New Zealand's remote position on the globe is mostly an economic disadvantage. But it has one potential benefit: without neighbours within 200 nautical miles, we have the world's fifth largest "exclusive economic zone" of ocean and seabed. It is an area 20 times larger than our land mass and likely to have its fair share of minerals, including oil and gas.

The deep sea drilling required to reach those deposits is no longer discouraging the world's prospectors, and New Zealand needs to attract their interest. At the same time, the United Nations Convention on the Law of the Sea, that set up the exclusive economic zones, requires the countries with jurisdiction to protect the marine environment. The Government has a bill before Parliament that aims to balance economic and environmental considerations in the 200-mile zone. It is proving highly contentious.

Environmentalists and Opposition parties say "balance" is not good enough. They want the scales weighted in favour of the environment. They were supported by Parliament's Commissioner for the Environment, who advised a select committee on the bill that under the Law of the Sea countries "can" pursue economic development but they "must" protect the environment. "The former is optional, the latter is not," she said.

The Government gave little ground in the select committee, but it appears willing to give some now. The Environment Minister, Amy Adams, told a conference of the Environmental Defence Society in Auckland this week that the bill's purpose would be amended to more closely resemble the Resource Management Act which applies out to the 12-mile territorial limit. And proposed penalties for marine pollution would be raised from $600,000 to $10 million.


Critics are reserving judgment until they see the fine print of these amendments, but they seem unlikely to be satisfied. They constantly invoke the accident in the Gulf of Mexico two years ago and the oil spill from the Rena in the Bay of Plenty last year as reasons to oppose all undersea drilling, and note the basins of our submarine continent are 3000m to 4000m deep, twice the depth of the Gulf of Mexico.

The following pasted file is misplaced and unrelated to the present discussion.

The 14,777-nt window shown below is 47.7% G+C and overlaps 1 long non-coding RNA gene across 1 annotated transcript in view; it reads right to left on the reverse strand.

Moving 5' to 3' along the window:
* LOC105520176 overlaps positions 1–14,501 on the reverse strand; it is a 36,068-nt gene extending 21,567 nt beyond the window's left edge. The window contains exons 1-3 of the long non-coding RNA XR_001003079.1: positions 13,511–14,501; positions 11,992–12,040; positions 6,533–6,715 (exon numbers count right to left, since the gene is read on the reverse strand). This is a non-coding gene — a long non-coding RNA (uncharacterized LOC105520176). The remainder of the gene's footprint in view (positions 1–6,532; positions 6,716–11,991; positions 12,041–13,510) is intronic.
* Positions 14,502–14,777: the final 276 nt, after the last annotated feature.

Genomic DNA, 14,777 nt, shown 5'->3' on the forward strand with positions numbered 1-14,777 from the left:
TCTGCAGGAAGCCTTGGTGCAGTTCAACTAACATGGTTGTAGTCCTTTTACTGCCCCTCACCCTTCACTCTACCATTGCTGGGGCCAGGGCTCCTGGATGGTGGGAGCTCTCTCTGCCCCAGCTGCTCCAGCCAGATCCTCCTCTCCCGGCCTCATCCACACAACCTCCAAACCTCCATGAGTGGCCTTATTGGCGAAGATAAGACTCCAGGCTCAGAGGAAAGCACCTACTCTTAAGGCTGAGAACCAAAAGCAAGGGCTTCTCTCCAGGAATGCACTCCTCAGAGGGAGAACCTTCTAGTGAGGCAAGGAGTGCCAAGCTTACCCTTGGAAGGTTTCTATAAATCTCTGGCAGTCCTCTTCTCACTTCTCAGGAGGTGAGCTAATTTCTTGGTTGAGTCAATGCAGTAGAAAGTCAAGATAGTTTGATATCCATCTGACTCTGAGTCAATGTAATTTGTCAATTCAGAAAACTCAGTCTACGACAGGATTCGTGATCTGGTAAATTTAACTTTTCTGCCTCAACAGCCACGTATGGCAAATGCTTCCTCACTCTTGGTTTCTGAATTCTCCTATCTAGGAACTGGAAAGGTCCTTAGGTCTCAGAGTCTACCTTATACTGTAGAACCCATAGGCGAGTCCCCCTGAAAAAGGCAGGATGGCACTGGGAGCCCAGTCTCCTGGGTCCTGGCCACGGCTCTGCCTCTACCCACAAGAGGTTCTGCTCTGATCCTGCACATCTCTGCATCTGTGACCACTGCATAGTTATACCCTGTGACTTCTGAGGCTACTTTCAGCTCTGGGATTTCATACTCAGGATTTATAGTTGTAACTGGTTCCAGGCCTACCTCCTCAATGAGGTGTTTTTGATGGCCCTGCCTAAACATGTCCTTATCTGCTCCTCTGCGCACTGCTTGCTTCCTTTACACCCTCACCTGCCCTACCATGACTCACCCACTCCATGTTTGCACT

The basins are so deep that environmentalists are not sure what marine life is down there to protect. The present wording of the bill would seem adequate in that respect. When applications for seabed drilling come to the Environmental Protection Authority it would have to take into account the protection of "biological diversity and integrity of marine species, ecosystems and processes".

Green Party spokesman Gareth Hughes told Parliament during the bill's second reading, "No rules, no amount of consultation and no amount of Government legislation are ever going to plug a deep sea blowout and the corresponding catastrophic oil spill. The only way we can protect our waters, our tourism, our aquaculture industries and our beaches is to make deep sea drilling a prohibited activity."

When he cites the Rena experience, though, he may find the public less fearful. That "environmental catastrophe" turned out to be fairly quickly cleaned up. It is doubtful that a spill much further out to sea would do more damage to our nearest coast.

While the UN convention made environmental protection obligatory it cannot have intended that protection would preclude economic exploitation. It did call the zones it created "exclusive economic zones". If mining, fishing, tourism and cable laying are going to be possible, there will have to be permissible risk. The bill must not lose its balance.